2007: Bownessie Monster

Posted by: Loren Coleman on March 3rd, 2011

In line with the 2011 reports of Bownessie, here’s a flashback bit of news, with photos, from February 2007, for those who missed it. It does seem remarkably similar to the new photo, in overall outline.

Here’s the 2007 image of the Lake Windermere’s “Bownessie Monster.”

Lake Windermere Bowness Monster

Lake Windermere Monster

Linden Adams, 35, according to a London newspaper has taken a new photograph (above) of an object that may be an unknown cryptid in Cumbria’s Lake Windermere. It is not Nessie but the eyewitness Adams feels his new evidence may help solve the Loch Ness mystery.

The creature was reported to be 45 feet (15 meters) long and left a large wake. Despite the fact the water was calm and still, Adams said the “thing appeared, diving and thrashing around.”

I know what waves can do and this was no freak wave or a boat.Linden Adams, 2007

Source: Metro, UK, February 22, 2007.

Loren Coleman About Loren Coleman
Loren Coleman is one of the world’s leading cryptozoologists, some say “the” leading living cryptozoologist. Certainly, he is acknowledged as the current living American researcher and writer who has most popularized cryptozoology in the late 20th and early 21st centuries. Starting his fieldwork and investigations in 1960, after traveling and trekking extensively in pursuit of cryptozoological mysteries, Coleman began writing to share his experiences in 1969. An honorary member of Ivan T. Sanderson’s Society for the Investigation of the Unexplained in the 1970s, Coleman has been bestowed with similar honorary memberships of the North Idaho College Cryptozoology Club in 1983, and in subsequent years, that of the British Columbia Scientific Cryptozoology Club, CryptoSafari International, and other international organizations. He was also a Life Member and Benefactor of the International Society of Cryptozoology (now-defunct). Loren Coleman’s daily blog, as a member of the Cryptomundo Team, served as an ongoing avenue of communication for the ever-growing body of cryptozoo news from 2005 through 2013. He returned as an infrequent contributor beginning Halloween week of 2015. Coleman is the founder in 2003, and current director of the International Cryptozoology Museum in Portland, Maine.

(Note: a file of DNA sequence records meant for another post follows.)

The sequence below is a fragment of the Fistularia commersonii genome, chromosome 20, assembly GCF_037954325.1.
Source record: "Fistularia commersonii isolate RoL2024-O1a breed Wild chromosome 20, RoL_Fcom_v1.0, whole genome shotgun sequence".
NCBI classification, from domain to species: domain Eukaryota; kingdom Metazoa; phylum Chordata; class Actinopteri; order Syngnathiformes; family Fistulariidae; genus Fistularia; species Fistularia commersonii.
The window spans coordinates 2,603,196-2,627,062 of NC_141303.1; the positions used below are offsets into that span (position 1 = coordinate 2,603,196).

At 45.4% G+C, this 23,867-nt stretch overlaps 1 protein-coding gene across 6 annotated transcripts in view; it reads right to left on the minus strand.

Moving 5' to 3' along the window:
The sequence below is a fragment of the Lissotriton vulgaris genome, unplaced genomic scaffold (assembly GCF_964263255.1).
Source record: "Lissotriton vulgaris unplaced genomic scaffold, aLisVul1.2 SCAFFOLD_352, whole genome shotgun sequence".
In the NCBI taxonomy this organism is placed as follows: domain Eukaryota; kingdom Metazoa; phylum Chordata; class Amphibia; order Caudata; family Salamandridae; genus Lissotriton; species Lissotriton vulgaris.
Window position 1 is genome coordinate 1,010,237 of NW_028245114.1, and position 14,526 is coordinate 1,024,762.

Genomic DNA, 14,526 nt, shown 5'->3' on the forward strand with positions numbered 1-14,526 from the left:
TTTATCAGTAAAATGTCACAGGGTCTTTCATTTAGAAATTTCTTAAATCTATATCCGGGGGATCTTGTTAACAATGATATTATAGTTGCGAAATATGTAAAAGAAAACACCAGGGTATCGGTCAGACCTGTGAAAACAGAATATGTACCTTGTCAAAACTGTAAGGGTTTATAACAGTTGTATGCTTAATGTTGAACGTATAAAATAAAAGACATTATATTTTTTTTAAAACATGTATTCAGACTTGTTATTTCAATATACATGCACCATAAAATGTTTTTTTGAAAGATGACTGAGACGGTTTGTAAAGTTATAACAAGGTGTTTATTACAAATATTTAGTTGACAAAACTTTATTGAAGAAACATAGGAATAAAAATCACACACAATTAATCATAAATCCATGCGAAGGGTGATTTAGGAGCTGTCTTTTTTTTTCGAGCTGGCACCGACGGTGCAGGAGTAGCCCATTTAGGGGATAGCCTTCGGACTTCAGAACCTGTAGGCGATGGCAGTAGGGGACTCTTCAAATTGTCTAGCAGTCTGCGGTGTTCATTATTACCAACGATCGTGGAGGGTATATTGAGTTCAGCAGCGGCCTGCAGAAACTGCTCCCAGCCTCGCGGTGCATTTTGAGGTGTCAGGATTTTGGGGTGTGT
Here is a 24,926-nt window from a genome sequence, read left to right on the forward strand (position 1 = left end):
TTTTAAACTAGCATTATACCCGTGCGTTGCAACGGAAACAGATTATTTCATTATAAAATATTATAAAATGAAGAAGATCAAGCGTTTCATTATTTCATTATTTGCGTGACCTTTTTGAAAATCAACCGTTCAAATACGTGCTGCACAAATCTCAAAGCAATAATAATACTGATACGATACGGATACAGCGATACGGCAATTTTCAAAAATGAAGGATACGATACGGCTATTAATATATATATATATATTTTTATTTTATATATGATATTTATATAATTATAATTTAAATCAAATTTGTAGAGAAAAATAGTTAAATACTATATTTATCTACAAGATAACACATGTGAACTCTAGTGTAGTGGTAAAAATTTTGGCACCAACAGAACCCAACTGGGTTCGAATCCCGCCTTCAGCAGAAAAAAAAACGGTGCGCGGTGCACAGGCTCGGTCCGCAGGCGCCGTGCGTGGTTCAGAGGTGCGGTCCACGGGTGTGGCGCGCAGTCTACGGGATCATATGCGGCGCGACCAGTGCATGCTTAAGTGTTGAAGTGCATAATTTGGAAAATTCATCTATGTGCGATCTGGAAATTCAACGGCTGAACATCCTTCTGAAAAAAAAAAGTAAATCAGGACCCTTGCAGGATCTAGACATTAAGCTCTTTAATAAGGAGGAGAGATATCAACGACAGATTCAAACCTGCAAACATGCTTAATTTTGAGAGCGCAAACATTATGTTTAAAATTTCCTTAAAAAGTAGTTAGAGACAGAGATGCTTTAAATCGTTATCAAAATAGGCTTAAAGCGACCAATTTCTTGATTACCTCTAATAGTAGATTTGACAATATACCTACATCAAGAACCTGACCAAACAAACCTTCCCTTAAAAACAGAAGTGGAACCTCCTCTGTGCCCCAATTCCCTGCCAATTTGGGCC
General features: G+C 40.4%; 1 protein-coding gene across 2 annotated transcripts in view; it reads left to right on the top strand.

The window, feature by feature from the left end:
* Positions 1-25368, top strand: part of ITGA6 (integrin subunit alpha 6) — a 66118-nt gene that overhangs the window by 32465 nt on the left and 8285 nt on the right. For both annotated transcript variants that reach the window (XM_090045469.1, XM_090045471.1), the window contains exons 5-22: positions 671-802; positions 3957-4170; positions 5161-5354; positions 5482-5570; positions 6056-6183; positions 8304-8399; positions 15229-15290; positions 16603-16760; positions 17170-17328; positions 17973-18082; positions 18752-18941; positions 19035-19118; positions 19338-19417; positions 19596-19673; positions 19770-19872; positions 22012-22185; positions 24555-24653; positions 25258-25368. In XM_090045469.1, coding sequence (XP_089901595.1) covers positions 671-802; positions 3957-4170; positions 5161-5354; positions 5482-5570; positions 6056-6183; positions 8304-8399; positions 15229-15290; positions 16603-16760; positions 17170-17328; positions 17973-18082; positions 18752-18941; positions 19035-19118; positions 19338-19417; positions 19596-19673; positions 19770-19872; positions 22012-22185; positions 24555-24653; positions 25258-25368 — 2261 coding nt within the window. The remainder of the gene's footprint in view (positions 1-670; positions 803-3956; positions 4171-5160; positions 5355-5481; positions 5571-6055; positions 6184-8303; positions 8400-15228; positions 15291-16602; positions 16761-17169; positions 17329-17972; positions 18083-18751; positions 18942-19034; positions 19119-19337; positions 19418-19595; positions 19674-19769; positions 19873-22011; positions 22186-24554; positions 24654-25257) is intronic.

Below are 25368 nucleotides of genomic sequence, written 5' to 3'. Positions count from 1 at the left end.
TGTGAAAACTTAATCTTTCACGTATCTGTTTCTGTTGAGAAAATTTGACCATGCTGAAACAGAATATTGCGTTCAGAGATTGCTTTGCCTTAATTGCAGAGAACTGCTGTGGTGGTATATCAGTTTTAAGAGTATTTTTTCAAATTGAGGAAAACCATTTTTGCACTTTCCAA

19 Responses to “2007: Bownessie Monster”

  1. things-in-the-woods responds:

    This is certainly better- A black line on a blue background.

    So much prettier.

  2. MBFH responds:

    Looks like it was a nice day to be in the Lake District – a rarer thing than what has been photographed, probably.

    Otter, fish or eel? I hope the CFZ do find something for their efforts though, a huge eel would be great.